- First, we work with Turnstone to strategize together on what events fit in their facility, our calendar, our hotel community to decide what to bid on to host.
- Second, we do provide some resources ($5K – $10K) to Turnstone to host or bid on events. If additional funds are needed, Turnstone has been able to raise them.
- Third, they organize a Local Organizing Committee (LOC), usually many of their staff, board members and key players (police, college staff, venue staff) to plan the event.
- Fourth, we try to attract participants by doing websites, post blogs, sometimes send postcard mailers to increase attendance. Increased attendance helps the event as well as the community when larger number of visitors arrive to participate.
- Lastly, we both ensure participants are properly informed, treated well with our Hoosier Hospitality and enjoy both the competition and the camaraderie with their family and friends.
Since the therapeutic sports and recreation program started in 1996, Turnstone has presented athletes with disabilities the opportunities to participate in a variety of recreational and competitive activities, including wheelchair basketball, indoor rowing, adaptive golf, sled hockey and more.
“At the end of the day, it’s about the community and tourism and having an economic impact in the community,” Mushett said. “As event organizers, especially in the world of disability and Paralympic sport, we needed to upgrade the quality of events that we put together that they were marketable to sponsors and to the community and would garner community support. Measuring the economic impact on the events that they bring to the community creates marketing and sponsorship tool to use for future events. That’s critical.”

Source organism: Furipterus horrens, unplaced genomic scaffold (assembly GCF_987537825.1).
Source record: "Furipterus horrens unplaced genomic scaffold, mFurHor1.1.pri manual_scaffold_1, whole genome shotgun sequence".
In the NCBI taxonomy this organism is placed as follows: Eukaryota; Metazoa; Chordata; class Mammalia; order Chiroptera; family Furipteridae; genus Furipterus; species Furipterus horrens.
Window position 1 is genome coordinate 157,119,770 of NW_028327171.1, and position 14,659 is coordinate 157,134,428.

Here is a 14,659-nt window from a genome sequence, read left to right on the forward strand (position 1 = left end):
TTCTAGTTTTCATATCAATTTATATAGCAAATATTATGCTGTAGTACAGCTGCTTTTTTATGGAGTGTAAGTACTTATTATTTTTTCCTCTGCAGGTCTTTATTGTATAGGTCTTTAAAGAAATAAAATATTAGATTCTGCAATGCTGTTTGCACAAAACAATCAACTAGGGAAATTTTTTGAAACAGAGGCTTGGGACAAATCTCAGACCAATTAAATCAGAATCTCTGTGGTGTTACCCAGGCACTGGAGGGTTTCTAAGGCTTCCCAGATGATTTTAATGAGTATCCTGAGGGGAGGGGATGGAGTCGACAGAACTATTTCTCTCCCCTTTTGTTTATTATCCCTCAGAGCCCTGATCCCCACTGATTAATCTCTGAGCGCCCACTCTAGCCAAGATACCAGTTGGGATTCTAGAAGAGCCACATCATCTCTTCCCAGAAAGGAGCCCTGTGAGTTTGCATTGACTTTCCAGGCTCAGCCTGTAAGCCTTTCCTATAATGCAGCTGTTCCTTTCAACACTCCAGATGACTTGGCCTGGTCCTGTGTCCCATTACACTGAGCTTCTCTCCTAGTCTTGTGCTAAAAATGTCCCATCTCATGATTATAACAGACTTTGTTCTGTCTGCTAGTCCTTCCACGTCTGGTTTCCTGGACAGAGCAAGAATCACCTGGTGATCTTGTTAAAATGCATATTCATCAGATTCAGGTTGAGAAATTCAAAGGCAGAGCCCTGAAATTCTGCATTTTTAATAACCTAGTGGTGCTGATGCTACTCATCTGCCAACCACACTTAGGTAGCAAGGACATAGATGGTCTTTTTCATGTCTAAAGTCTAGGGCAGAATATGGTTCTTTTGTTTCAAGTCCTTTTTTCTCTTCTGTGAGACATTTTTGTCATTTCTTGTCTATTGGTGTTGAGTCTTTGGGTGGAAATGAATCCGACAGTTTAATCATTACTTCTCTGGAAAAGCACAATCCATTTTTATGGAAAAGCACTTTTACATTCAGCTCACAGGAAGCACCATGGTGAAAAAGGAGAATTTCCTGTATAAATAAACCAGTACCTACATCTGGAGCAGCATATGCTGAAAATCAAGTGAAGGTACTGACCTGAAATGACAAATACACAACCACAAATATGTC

EQUITY AND INCLUSION
Another LABS panel topic delved into equity and inclusion, discussing how event planners pursue equitable and inclusive opportunities for individuals with disabilities in the adaptive sports industry. With a commitment to inclusion for people with disabilities, sports-related nonprofit organizations aim to create a hospitable environment for disabled athletes.
Providing accessibility and inclusion to various sporting events has become increasingly vital for organizations and individuals with all abilities. In 2019, the Richmond Region has teamed up with Sportable, an adaptive sports club in Central Virginia, to host the first RVA Adaptive Sports Festival, an event aimed to attract people with physical disabilities and visual impairment to various recreational and competitive sports programs.
“The Richmond Region serves as a host destination for all types of sporting events showcasing the talents of athletes of all abilities,” said J.C. Poma, director of sports relations for Richmond Region Tourism. “Through our partnership with Sportable, we have not only been able to host adaptive sports events, but we have been able to make important strides in educating our hospitality community about creating inclusive environments for people with physical and visual impairments.”
Since its establishment in 2005, the Richmond, Virginia-based organization’s mission is to provide sporting opportunities to enhance the lives of people through adaptive sports programs. By committing to accessibility and making inclusion part of Sportable’s brand pillars, the organization aims to “free athletes to see beyond their disability, build peer relationships and reducing social isolation and facilitate physical and attitudinal change in their community.”
“We consider ourselves to be a very athletic community and we have a big participation sports town,” said Hunter Leemon, executive director of Sportable. “If we are going to be a community that represents that for everyone, then it’s our job to make sure everyone has a seat at the table. It’s important because it elevates the status of our mission, our work and what our athletes do.”